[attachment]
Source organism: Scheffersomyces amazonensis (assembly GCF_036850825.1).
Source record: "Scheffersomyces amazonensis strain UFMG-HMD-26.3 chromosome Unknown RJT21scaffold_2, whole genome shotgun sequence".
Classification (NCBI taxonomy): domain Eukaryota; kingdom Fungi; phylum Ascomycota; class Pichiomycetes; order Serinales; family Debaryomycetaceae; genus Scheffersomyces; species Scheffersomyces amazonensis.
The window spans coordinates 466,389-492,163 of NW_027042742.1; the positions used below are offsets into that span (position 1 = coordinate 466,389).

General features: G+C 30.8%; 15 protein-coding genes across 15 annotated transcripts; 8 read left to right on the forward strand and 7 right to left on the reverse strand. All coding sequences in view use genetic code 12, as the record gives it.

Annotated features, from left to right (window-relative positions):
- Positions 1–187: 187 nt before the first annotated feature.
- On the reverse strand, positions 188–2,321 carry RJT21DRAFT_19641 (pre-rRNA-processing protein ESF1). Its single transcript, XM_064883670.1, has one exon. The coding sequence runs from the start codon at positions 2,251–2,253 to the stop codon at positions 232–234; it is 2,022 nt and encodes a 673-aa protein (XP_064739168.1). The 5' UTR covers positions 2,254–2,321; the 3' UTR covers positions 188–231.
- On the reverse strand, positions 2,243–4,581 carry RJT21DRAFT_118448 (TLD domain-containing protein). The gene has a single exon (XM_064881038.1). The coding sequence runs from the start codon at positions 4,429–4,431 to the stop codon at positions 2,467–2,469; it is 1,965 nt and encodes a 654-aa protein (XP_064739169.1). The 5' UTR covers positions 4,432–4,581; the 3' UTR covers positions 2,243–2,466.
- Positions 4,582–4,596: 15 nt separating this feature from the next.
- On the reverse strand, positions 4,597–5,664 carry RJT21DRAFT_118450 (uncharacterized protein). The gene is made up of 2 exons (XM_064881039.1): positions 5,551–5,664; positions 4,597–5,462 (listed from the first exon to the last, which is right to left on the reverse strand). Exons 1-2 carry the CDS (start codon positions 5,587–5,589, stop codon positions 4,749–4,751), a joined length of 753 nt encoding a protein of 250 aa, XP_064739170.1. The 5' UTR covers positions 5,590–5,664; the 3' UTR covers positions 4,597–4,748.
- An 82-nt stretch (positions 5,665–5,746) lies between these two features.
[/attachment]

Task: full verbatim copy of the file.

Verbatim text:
Source organism: Scheffersomyces amazonensis (assembly GCF_036850825.1).
Source record: "Scheffersomyces amazonensis strain UFMG-HMD-26.3 chromosome Unknown RJT21scaffold_2, whole genome shotgun sequence".
Classification (NCBI taxonomy): domain Eukaryota; kingdom Fungi; phylum Ascomycota; class Pichiomycetes; order Serinales; family Debaryomycetaceae; genus Scheffersomyces; species Scheffersomyces amazonensis.
The window spans coordinates 466,389-492,163 of NW_027042742.1; the positions used below are offsets into that span (position 1 = coordinate 466,389).

General features: G+C 30.8%; 15 protein-coding genes across 15 annotated transcripts; 8 read left to right on the forward strand and 7 right to left on the reverse strand. All coding sequences in view use genetic code 12, as the record gives it.

Annotated features, from left to right (window-relative positions):
- Positions 1–187: 187 nt before the first annotated feature.
- On the reverse strand, positions 188–2,321 carry RJT21DRAFT_19641 (pre-rRNA-processing protein ESF1). Its single transcript, XM_064883670.1, has one exon. The coding sequence runs from the start codon at positions 2,251–2,253 to the stop codon at positions 232–234; it is 2,022 nt and encodes a 673-aa protein (XP_064739168.1). The 5' UTR covers positions 2,254–2,321; the 3' UTR covers positions 188–231.
- On the reverse strand, positions 2,243–4,581 carry RJT21DRAFT_118448 (TLD domain-containing protein). The gene has a single exon (XM_064881038.1). The coding sequence runs from the start codon at positions 4,429–4,431 to the stop codon at positions 2,467–2,469; it is 1,965 nt and encodes a 654-aa protein (XP_064739169.1). The 5' UTR covers positions 4,432–4,581; the 3' UTR covers positions 2,243–2,466.
- Positions 4,582–4,596: 15 nt separating this feature from the next.
- On the reverse strand, positions 4,597–5,664 carry RJT21DRAFT_118450 (uncharacterized protein). The gene is made up of 2 exons (XM_064881039.1): positions 5,551–5,664; positions 4,597–5,462 (listed from the first exon to the last, which is right to left on the reverse strand). Exons 1-2 carry the CDS (start codon positions 5,587–5,589, stop codon positions 4,749–4,751), a joined length of 753 nt encoding a protein of 250 aa, XP_064739170.1. The 5' UTR covers positions 5,590–5,664; the 3' UTR covers positions 4,597–4,748.
- An 82-nt stretch (positions 5,665–5,746) lies between these two features.